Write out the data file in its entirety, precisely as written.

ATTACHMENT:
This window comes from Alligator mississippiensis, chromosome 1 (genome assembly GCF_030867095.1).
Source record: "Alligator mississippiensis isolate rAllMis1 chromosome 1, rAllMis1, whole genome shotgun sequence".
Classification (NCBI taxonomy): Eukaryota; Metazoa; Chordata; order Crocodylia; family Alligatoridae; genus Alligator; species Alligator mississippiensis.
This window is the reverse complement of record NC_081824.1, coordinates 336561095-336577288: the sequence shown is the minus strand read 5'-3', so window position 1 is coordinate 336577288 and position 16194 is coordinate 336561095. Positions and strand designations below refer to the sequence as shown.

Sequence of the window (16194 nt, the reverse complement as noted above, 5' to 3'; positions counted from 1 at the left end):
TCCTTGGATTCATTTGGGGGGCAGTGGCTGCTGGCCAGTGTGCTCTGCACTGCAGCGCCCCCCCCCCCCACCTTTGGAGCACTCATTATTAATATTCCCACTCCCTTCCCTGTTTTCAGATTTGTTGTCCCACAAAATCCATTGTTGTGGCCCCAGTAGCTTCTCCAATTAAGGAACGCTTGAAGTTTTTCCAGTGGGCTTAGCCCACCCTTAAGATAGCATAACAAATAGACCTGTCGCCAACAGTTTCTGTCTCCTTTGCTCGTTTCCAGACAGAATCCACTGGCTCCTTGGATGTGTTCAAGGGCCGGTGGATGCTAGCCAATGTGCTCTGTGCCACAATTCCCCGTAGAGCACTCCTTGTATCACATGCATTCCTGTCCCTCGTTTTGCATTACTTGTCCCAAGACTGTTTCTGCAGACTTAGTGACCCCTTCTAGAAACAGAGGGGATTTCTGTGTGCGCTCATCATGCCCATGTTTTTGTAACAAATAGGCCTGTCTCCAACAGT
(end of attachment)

This window comes from Alligator mississippiensis, chromosome 1 (genome assembly GCF_030867095.1).
Source record: "Alligator mississippiensis isolate rAllMis1 chromosome 1, rAllMis1, whole genome shotgun sequence".
Classification (NCBI taxonomy): Eukaryota; Metazoa; Chordata; order Crocodylia; family Alligatoridae; genus Alligator; species Alligator mississippiensis.
This window is the reverse complement of record NC_081824.1, coordinates 336561095-336577288: the sequence shown is the minus strand read 5'-3', so window position 1 is coordinate 336577288 and position 16194 is coordinate 336561095. Positions and strand designations below refer to the sequence as shown.

Sequence of the window (16194 nt, the reverse complement as noted above, 5' to 3'; positions counted from 1 at the left end):
TCCTTGGATTCATTTGGGGGGCAGTGGCTGCTGGCCAGTGTGCTCTGCACTGCAGCGCCCCCCCCCCCCACCTTTGGAGCACTCATTATTAATATTCCCACTCCCTTCCCTGTTTTCAGATTTGTTGTCCCACAAAATCCATTGTTGTGGCCCCAGTAGCTTCTCCAATTAAGGAACGCTTGAAGTTTTTCCAGTGGGCTTAGCCCACCCTTAAGATAGCATAACAAATAGACCTGTCGCCAACAGTTTCTGTCTCCTTTGCTCGTTTCCAGACAGAATCCACTGGCTCCTTGGATGTGTTCAAGGGCCGGTGGATGCTAGCCAATGTGCTCTGTGCCACAATTCCCCGTAGAGCACTCCTTGTATCACATGCATTCCTGTCCCTCGTTTTGCATTACTTGTCCCAAGACTGTTTCTGCAGACTTAGTGACCCCTTCTAGAAACAGAGGGGATTTCTGTGTGCGCTCATCATGCCCATGTTTTTGTAACAAATAGGCCTGTCTCCAACAGT